SOURCE: http://www.ewtn.com/saintsHoly/saints/P/stpeterchrysologus.asp#ixzz1TaskeI61


Tuesday of the Seventeenth Week in Ordinary Time
Lectionary: 402

Reading 1                   EX 33:7-11; 34:5B-9, 28

The tent, which was called the meeting tent,
Moses used to pitch at some distance away, outside the camp.
Anyone who wished to consult the LORD
would go to this meeting tent outside the camp.
Whenever Moses went out to the tent, the people would all rise
and stand at the entrance of their own tents,
watching Moses until he entered the tent.
As Moses entered the tent, the column of cloud would come down
and stand at its entrance while the LORD spoke with Moses.
On seeing the column of cloud stand at the entrance of the tent,
all the people would rise and worship
at the entrance of their own tents.
The LORD used to speak to Moses face to face,
as one man speaks to another.
Moses would then return to the camp,
but his young assistant, Joshua, son of Nun,
would not move out of the tent.

Moses stood there with the LORD and proclaimed his name, “LORD.”
Thus the LORD passed before him and cried out,
“The LORD, the LORD, a merciful and gracious God,
slow to anger and rich in kindness and fidelity,
continuing his kindness for a thousand generations,
and forgiving wickedness and crime and sin;
yet not declaring the guilty guiltless,
but punishing children and grandchildren
to the third and fourth generation for their fathers’ wickedness!”
Moses at once bowed down to the ground in worship.
Then he said, “If I find favor with you, O LORD,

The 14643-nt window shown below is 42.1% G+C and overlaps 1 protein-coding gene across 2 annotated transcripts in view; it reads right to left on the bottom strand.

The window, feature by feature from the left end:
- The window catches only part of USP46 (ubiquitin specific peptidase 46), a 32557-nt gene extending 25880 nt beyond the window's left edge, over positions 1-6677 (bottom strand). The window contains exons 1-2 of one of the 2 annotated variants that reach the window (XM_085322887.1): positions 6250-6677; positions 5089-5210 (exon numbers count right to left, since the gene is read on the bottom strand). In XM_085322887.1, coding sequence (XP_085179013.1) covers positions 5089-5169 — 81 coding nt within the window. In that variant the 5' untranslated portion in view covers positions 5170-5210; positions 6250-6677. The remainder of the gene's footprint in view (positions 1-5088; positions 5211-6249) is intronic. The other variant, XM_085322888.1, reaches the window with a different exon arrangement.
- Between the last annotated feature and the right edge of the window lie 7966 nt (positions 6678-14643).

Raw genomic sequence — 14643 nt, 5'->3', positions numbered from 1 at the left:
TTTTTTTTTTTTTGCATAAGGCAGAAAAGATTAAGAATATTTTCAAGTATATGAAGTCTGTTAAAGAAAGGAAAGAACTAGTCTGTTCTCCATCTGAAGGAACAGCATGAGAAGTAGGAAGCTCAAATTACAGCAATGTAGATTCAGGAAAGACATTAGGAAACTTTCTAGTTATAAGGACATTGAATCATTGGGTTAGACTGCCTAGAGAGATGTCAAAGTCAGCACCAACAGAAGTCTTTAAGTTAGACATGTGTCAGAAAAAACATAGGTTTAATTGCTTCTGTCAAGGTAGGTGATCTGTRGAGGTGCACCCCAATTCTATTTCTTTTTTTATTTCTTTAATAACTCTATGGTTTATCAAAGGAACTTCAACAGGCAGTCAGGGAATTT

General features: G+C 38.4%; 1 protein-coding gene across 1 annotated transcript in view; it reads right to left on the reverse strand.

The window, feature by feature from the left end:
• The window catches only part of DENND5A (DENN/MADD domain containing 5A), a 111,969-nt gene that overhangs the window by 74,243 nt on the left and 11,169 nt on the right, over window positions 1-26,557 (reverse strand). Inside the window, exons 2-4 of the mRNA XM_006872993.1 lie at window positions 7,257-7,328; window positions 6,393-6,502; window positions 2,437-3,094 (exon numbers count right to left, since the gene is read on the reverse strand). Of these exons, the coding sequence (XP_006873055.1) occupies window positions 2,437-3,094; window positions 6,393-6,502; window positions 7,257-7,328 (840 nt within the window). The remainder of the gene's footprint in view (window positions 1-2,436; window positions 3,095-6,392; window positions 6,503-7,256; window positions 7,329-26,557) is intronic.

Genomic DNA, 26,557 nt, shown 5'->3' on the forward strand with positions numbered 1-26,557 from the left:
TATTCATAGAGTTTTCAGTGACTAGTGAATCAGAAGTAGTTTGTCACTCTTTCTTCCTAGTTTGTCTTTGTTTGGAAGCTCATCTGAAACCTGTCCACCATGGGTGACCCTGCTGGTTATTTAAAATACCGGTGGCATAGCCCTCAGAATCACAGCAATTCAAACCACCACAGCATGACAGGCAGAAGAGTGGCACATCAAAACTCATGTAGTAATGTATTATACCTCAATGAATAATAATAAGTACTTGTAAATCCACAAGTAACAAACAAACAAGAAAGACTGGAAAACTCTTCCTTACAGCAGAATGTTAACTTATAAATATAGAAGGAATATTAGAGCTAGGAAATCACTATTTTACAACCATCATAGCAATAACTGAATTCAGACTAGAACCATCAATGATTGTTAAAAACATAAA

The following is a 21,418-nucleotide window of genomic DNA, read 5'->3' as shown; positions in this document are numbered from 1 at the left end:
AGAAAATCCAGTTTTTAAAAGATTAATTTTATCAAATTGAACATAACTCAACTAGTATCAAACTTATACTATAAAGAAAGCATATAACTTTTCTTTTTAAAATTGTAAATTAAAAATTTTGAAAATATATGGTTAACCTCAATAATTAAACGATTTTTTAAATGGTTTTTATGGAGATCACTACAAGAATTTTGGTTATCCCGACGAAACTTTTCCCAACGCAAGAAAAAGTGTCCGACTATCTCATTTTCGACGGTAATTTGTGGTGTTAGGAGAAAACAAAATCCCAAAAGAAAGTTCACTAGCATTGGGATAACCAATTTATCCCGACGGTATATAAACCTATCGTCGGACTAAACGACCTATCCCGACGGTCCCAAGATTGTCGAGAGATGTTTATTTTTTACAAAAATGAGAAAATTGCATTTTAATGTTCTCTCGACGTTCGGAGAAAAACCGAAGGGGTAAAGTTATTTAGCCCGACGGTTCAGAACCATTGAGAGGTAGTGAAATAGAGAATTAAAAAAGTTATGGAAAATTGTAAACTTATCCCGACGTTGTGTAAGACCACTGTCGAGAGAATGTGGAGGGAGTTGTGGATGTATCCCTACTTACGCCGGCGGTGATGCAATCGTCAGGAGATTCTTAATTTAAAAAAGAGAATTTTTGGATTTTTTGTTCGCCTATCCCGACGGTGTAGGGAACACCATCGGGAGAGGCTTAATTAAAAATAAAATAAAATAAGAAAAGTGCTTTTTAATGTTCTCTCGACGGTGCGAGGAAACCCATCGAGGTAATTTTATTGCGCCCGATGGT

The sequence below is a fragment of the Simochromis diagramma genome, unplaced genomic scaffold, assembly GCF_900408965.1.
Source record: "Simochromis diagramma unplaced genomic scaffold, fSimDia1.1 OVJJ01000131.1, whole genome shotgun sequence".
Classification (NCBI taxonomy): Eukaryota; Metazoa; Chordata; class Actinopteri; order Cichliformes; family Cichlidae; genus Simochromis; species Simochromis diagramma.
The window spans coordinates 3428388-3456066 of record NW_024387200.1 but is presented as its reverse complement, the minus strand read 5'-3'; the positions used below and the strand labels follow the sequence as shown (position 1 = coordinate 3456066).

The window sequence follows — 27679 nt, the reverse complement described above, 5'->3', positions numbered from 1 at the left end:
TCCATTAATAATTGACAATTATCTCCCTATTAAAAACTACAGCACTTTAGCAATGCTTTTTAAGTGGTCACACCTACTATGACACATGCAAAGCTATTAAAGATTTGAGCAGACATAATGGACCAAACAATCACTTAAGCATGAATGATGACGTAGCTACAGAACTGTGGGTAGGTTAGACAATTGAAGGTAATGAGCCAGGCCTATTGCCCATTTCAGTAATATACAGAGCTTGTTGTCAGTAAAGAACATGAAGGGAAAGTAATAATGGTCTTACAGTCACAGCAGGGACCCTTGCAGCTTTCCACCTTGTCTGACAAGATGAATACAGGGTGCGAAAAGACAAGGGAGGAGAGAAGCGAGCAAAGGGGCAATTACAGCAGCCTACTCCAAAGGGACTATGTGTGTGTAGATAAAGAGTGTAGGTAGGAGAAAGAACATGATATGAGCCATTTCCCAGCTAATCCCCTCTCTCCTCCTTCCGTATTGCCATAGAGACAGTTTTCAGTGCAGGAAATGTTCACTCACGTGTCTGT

do come along in our company.
This is indeed a stiff-necked people;
yet pardon our wickedness and sins,
and receive us as your own.”

So Moses stayed there with the LORD for forty days and forty nights,
without eating any food or drinking any water,
and he wrote on the tablets the words of the covenant,
the ten commandments.

Responsorial Psalm                              PS 103:6-7, 8-9, 10-11, 12-13

R. (8a) The Lord is kind and merciful.
The LORD secures justice
and the rights of all the oppressed.
He has made known his ways to Moses,
and his deeds to the children of Israel.
R. The Lord is kind and merciful.
Merciful and gracious is the LORD,
slow to anger and abounding in kindness.
He will not always chide,
nor does he keep his wrath forever.
R. The Lord is kind and merciful.
Not according to our sins does he deal with us,
nor does he requite us according to our crimes.
For as the heavens are high above the earth,
so surpassing is his kindness toward those who fear him.
R. The Lord is kind and merciful.
As far as the east is from the west,
so far has he put our transgressions from us.
As a father has compassion on his children,
so the LORD has compassion on those who fear him.
R. The Lord is kind and merciful.

Gospel                    MT 13:36-43

Jesus dismissed the crowds and went into the house.
His disciples approached him and said,
“Explain to us the parable of the weeds in the field.”
He said in reply, “He who sows good seed is the Son of Man,
the field is the world, the good seed the children of the Kingdom.
The weeds are the children of the Evil One,
and the enemy who sows them is the Devil.
The harvest is the end of the age, and the harvesters are angels.
Just as weeds are collected and burned up with fire,
so will it be at the end of the age.
The Son of Man will send his angels,
and they will collect out of his Kingdom
all who cause others to sin and all evildoers.
They will throw them into the fiery furnace,
where there will be wailing and grinding of teeth.
Then the righteous will shine like the sun
in the Kingdom of their Father.
Whoever has ears ought to hear.”